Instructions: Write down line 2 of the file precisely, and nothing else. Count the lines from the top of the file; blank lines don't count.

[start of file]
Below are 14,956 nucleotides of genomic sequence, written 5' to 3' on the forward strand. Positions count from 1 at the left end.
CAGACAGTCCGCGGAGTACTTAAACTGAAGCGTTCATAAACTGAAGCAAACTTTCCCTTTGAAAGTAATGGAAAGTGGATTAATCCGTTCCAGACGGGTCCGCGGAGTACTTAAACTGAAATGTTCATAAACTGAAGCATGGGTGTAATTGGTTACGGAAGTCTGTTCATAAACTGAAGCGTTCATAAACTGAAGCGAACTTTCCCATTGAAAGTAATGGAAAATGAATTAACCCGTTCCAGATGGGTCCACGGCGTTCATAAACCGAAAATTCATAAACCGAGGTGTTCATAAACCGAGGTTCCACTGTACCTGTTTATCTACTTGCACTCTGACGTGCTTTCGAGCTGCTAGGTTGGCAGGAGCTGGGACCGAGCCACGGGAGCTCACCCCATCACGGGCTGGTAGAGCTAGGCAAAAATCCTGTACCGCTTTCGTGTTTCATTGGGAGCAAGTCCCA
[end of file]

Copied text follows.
CAGACAGTCCGCGGAGTACTTAAACTGAAGCGTTCATAAACTGAAGCAAACTTTCCCTTTGAAAGTAATGGAAAGTGGATTAATCCGTTCCAGACGGGTCCGCGGAGTACTTAAACTGAAATGTTCATAAACTGAAGCATGGGTGTAATTGGTTACGGAAGTCTGTTCATAAACTGAAGCGTTCATAAACTGAAGCGAACTTTCCCATTGAAAGTAATGGAAAATGAATTAACCCGTTCCAGATGGGTCCACGGCGTTCATAAACCGAAAATTCATAAACCGAGGTGTTCATAAACCGAGGTTCCACTGTACCTGTTTATCTACTTGCACTCTGACGTGCTTTCGAGCTGCTAGGTTGGCAGGAGCTGGGACCGAGCCACGGGAGCTCACCCCATCACGGGCTGGTAGAGCTAGGCAAAAATCCTGTACCGCTTTCGTGTTTCATTGGGAGCAAGTCCCA